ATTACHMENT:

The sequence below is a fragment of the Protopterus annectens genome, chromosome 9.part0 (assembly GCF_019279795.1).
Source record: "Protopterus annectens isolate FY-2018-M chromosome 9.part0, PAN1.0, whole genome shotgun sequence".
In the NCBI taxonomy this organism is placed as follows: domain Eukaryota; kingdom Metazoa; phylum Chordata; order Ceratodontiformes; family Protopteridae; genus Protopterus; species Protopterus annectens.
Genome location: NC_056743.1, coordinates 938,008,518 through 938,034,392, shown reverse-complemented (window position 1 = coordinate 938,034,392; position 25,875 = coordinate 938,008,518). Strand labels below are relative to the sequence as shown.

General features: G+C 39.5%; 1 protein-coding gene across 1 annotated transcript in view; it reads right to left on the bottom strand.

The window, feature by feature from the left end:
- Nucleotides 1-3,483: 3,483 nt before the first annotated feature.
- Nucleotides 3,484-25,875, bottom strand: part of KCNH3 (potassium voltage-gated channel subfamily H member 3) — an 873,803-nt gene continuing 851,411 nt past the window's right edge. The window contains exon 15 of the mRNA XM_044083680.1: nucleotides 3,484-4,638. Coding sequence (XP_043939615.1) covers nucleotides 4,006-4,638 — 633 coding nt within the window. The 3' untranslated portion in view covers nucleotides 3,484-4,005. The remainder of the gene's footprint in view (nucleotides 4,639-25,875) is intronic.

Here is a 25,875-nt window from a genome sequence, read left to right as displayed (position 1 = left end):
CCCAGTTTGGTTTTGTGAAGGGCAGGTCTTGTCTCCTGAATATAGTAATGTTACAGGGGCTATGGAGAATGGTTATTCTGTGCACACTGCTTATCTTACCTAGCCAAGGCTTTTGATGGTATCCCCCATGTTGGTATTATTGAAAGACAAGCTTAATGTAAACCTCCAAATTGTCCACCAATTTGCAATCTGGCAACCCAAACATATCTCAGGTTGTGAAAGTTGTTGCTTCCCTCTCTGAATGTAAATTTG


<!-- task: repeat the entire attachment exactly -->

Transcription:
The sequence below is a fragment of the Protopterus annectens genome, chromosome 9.part0 (assembly GCF_019279795.1).
Source record: "Protopterus annectens isolate FY-2018-M chromosome 9.part0, PAN1.0, whole genome shotgun sequence".
In the NCBI taxonomy this organism is placed as follows: domain Eukaryota; kingdom Metazoa; phylum Chordata; order Ceratodontiformes; family Protopteridae; genus Protopterus; species Protopterus annectens.
Genome location: NC_056743.1, coordinates 938,008,518 through 938,034,392, shown reverse-complemented (window position 1 = coordinate 938,034,392; position 25,875 = coordinate 938,008,518). Strand labels below are relative to the sequence as shown.

General features: G+C 39.5%; 1 protein-coding gene across 1 annotated transcript in view; it reads right to left on the bottom strand.

The window, feature by feature from the left end:
- Nucleotides 1-3,483: 3,483 nt before the first annotated feature.
- Nucleotides 3,484-25,875, bottom strand: part of KCNH3 (potassium voltage-gated channel subfamily H member 3) — an 873,803-nt gene continuing 851,411 nt past the window's right edge. The window contains exon 15 of the mRNA XM_044083680.1: nucleotides 3,484-4,638. Coding sequence (XP_043939615.1) covers nucleotides 4,006-4,638 — 633 coding nt within the window. The 3' untranslated portion in view covers nucleotides 3,484-4,005. The remainder of the gene's footprint in view (nucleotides 4,639-25,875) is intronic.

Here is a 25,875-nt window from a genome sequence, read left to right as displayed (position 1 = left end):
CCCAGTTTGGTTTTGTGAAGGGCAGGTCTTGTCTCCTGAATATAGTAATGTTACAGGGGCTATGGAGAATGGTTATTCTGTGCACACTGCTTATCTTACCTAGCCAAGGCTTTTGATGGTATCCCCCATGTTGGTATTATTGAAAGACAAGCTTAATGTAAACCTCCAAATTGTCCACCAATTTGCAATCTGGCAACCCAAACATATCTCAGGTTGTGAAAGTTGTTGCTTCCCTCTCTGAATGTAAATTTG